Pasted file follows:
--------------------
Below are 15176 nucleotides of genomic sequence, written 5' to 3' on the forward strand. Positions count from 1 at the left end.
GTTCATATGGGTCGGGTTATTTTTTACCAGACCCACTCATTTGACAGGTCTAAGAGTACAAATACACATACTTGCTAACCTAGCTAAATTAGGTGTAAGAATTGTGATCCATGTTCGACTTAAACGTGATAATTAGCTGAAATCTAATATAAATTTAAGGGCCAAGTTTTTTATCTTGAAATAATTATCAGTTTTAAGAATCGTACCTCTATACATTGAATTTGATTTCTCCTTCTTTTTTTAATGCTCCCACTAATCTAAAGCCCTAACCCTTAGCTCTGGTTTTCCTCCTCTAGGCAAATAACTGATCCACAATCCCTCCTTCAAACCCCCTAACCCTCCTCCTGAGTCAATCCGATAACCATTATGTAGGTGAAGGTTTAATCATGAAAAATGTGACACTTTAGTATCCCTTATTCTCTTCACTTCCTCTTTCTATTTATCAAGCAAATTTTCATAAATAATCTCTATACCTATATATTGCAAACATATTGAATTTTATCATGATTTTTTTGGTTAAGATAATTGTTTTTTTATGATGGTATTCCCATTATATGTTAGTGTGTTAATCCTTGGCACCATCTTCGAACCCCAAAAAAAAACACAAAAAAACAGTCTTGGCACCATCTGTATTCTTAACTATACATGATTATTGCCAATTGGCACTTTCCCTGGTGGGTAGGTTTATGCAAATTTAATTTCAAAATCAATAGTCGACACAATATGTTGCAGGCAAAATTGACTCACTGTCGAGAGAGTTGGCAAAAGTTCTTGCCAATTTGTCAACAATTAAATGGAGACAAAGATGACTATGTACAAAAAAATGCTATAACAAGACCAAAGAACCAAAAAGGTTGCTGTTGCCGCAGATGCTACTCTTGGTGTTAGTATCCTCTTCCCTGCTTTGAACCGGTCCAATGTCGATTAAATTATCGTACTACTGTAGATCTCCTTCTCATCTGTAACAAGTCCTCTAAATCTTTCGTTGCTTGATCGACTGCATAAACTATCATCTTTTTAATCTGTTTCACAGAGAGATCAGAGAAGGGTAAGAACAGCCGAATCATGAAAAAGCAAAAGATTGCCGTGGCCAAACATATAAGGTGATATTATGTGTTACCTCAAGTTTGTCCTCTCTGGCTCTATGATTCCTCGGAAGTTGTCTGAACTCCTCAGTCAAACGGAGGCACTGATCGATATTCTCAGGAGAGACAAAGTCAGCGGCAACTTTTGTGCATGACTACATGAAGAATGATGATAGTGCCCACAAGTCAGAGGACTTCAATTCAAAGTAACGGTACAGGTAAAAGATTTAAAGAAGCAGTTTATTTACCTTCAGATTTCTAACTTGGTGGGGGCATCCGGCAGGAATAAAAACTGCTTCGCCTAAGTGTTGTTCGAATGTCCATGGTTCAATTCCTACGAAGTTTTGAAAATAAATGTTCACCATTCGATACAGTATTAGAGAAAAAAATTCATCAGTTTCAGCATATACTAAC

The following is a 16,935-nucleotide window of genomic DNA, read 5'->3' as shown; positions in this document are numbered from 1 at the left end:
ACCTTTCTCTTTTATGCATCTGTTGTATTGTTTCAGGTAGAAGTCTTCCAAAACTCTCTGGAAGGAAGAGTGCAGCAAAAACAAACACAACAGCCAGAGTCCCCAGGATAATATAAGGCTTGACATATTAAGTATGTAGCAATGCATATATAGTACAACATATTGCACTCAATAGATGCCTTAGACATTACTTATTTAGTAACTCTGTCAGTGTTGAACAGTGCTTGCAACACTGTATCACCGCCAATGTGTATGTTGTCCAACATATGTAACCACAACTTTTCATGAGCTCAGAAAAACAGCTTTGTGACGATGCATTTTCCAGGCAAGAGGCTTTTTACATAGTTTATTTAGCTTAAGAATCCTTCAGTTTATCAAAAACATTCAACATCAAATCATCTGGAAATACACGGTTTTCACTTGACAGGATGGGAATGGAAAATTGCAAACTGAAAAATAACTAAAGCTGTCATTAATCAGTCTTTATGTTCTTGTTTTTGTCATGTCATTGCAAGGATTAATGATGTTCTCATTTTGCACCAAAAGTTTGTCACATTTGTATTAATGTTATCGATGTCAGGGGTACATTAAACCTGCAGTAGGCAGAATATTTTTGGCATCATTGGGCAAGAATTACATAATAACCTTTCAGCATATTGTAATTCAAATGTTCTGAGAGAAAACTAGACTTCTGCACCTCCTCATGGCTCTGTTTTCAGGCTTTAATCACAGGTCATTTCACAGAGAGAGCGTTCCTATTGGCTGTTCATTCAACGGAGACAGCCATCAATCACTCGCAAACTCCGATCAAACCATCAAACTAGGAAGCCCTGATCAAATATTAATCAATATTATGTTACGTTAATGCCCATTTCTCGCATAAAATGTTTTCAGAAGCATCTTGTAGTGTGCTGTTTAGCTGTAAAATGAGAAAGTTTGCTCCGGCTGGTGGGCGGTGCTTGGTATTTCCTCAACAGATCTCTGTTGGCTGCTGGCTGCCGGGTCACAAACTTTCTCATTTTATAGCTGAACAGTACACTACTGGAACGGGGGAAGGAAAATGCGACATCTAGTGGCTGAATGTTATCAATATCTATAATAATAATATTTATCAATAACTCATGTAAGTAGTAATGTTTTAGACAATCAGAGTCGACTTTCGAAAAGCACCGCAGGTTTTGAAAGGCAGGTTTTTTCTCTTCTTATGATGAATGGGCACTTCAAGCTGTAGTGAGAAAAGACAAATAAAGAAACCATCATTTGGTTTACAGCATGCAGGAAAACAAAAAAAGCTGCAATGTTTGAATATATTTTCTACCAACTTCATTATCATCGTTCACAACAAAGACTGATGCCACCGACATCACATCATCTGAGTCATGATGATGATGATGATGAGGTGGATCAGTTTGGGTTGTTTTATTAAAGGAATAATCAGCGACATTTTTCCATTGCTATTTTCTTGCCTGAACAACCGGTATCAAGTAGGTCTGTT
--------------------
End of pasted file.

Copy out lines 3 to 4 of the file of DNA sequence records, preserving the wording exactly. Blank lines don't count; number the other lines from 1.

The following is a 16,935-nucleotide window of genomic DNA, read 5'->3' as shown; positions in this document are numbered from 1 at the left end:
ACCTTTCTCTTTTATGCATCTGTTGTATTGTTTCAGGTAGAAGTCTTCCAAAACTCTCTGGAAGGAAGAGTGCAGCAAAAACAAACACAACAGCCAGAGTCCCCAGGATAATATAAGGCTTGACATATTAAGTATGTAGCAATGCATATATAGTACAACATATTGCACTCAATAGATGCCTTAGACATTACTTATTTAGTAACTCTGTCAGTGTTGAACAGTGCTTGCAACACTGTATCACCGCCAATGTGTATGTTGTCCAACATATGTAACCACAACTTTTCATGAGCTCAGAAAAACAGCTTTGTGACGATGCATTTTCCAGGCAAGAGGCTTTTTACATAGTTTATTTAGCTTAAGAATCCTTCAGTTTATCAAAAACATTCAACATCAAATCATCTGGAAATACACGGTTTTCACTTGACAGGATGGGAATGGAAAATTGCAAACTGAAAAATAACTAAAGCTGTCATTAATCAGTCTTTATGTTCTTGTTTTTGTCATGTCATTGCAAGGATTAATGATGTTCTCATTTTGCACCAAAAGTTTGTCACATTTGTATTAATGTTATCGATGTCAGGGGTACATTAAACCTGCAGTAGGCAGAATATTTTTGGCATCATTGGGCAAGAATTACATAATAACCTTTCAGCATATTGTAATTCAAATGTTCTGAGAGAAAACTAGACTTCTGCACCTCCTCATGGCTCTGTTTTCAGGCTTTAATCACAGGTCATTTCACAGAGAGAGCGTTCCTATTGGCTGTTCATTCAACGGAGACAGCCATCAATCACTCGCAAACTCCGATCAAACCATCAAACTAGGAAGCCCTGATCAAATATTAATCAATATTATGTTACGTTAATGCCCATTTCTCGCATAAAATGTTTTCAGAAGCATCTTGTAGTGTGCTGTTTAGCTGTAAAATGAGAAAGTTTGCTCCGGCTGGTGGGCGGTGCTTGGTATTTCCTCAACAGATCTCTGTTGGCTGCTGGCTGCCGGGTCACAAACTTTCTCATTTTATAGCTGAACAGTACACTACTGGAACGGGGGAAGGAAAATGCGACATCTAGTGGCTGAATGTTATCAATATCTATAATAATAATATTTATCAATAACTCATGTAAGTAGTAATGTTTTAGACAATCAGAGTCGACTTTCGAAAAGCACCGCAGGTTTTGAAAGGCAGGTTTTTTCTCTTCTTATGATGAATGGGCACTTCAAGCTGTAGTGAGAAAAGACAAATAAAGAAACCATCATTTGGTTTACAGCATGCAGGAAAACAAAAAAAGCTGCAATGTTTGAATATATTTTCTACCAACTTCATTATCATCGTTCACAACAAAGACTGATGCCACCGACATCACATCATCTGAGTCATGATGATGATGATGATGAGGTGGATCAGTTTGGGTTGTTTTATTAAAGGAATAATCAGCGACATTTTTCCATTGCTATTTTCTTGCCTGAACAACCGGTATCAAGTAGGTCTGTT